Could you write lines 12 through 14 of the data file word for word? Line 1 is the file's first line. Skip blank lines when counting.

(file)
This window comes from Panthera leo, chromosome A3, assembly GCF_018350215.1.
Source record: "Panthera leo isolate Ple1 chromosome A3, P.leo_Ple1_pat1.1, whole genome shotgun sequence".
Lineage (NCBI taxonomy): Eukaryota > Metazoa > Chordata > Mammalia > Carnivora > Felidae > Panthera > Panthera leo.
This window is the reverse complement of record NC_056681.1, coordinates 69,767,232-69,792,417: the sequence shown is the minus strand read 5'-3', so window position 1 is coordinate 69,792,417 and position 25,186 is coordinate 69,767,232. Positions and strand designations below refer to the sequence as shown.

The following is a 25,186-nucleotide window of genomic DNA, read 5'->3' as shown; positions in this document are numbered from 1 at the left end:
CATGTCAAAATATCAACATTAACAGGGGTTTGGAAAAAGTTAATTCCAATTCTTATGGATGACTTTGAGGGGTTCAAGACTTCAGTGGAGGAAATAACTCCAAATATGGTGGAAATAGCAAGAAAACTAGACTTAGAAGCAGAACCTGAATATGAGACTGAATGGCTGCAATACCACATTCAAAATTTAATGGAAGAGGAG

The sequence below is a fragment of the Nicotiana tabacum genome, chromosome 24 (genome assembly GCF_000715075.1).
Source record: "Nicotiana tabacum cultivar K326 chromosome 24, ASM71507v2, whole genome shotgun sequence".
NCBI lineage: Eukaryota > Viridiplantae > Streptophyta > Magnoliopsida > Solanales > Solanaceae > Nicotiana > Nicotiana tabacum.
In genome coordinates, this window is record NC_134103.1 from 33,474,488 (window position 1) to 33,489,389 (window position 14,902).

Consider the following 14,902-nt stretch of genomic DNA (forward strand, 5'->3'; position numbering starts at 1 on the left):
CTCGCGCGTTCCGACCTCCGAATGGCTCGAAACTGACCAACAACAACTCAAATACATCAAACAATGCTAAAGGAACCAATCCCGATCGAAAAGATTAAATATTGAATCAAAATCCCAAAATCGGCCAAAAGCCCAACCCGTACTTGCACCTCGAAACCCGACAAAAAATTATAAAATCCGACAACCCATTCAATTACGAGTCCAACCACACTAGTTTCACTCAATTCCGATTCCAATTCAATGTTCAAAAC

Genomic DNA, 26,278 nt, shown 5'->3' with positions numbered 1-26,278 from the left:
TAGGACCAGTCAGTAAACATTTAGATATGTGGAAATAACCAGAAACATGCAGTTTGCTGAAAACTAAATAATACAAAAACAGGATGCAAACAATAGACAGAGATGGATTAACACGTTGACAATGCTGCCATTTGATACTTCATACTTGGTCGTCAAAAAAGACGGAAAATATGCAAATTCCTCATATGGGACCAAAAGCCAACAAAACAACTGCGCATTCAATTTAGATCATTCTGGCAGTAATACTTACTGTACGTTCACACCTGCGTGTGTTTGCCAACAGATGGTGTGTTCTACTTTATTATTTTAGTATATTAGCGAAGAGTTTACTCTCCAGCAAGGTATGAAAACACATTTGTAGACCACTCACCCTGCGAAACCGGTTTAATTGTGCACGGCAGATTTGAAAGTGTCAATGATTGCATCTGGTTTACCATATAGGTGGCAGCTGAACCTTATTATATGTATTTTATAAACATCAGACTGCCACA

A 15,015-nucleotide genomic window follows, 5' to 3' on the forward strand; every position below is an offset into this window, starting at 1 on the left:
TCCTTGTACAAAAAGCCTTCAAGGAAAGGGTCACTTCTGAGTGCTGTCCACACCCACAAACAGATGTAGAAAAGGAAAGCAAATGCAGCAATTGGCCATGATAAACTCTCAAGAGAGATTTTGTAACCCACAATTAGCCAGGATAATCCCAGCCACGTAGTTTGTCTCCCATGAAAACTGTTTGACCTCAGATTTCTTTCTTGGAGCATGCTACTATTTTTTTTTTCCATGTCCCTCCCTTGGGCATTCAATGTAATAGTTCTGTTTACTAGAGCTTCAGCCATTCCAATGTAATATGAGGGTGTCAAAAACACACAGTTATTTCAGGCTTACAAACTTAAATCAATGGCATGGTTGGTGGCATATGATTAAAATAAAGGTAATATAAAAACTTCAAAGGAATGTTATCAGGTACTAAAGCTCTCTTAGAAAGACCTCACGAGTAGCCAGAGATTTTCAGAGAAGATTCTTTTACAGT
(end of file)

CTCGCGCGTTCCGACCTCCGAATGGCTCGAAACTGACCAACAACAACTCAAATACATCAAACAATGCTAAAGGAACCAATCCCGATCGAAAAGATTAAATATTGAATCAAAATCCCAAAATCGGCCAAAAGCCCAACCCGTACTTGCACCTCGAAACCCGACAAAAAATTATAAAATCCGACAACCCATTCAATTACGAGTCCAACCACACTAGTTTCACTCAATTCCGATTCCAATTCAATGTTCAAAAC

Genomic DNA, 26,278 nt, shown 5'->3' with positions numbered 1-26,278 from the left:
TAGGACCAGTCAGTAAACATTTAGATATGTGGAAATAACCAGAAACATGCAGTTTGCTGAAAACTAAATAATACAAAAACAGGATGCAAACAATAGACAGAGATGGATTAACACGTTGACAATGCTGCCATTTGATACTTCATACTTGGTCGTCAAAAAAGACGGAAAATATGCAAATTCCTCATATGGGACCAAAAGCCAACAAAACAACTGCGCATTCAATTTAGATCATTCTGGCAGTAATACTTACTGTACGTTCACACCTGCGTGTGTTTGCCAACAGATGGTGTGTTCTACTTTATTATTTTAGTATATTAGCGAAGAGTTTACTCTCCAGCAAGGTATGAAAACACATTTGTAGACCACTCACCCTGCGAAACCGGTTTAATTGTGCACGGCAGATTTGAAAGTGTCAATGATTGCATCTGGTTTACCATATAGGTGGCAGCTGAACCTTATTATATGTATTTTATAAACATCAGACTGCCACA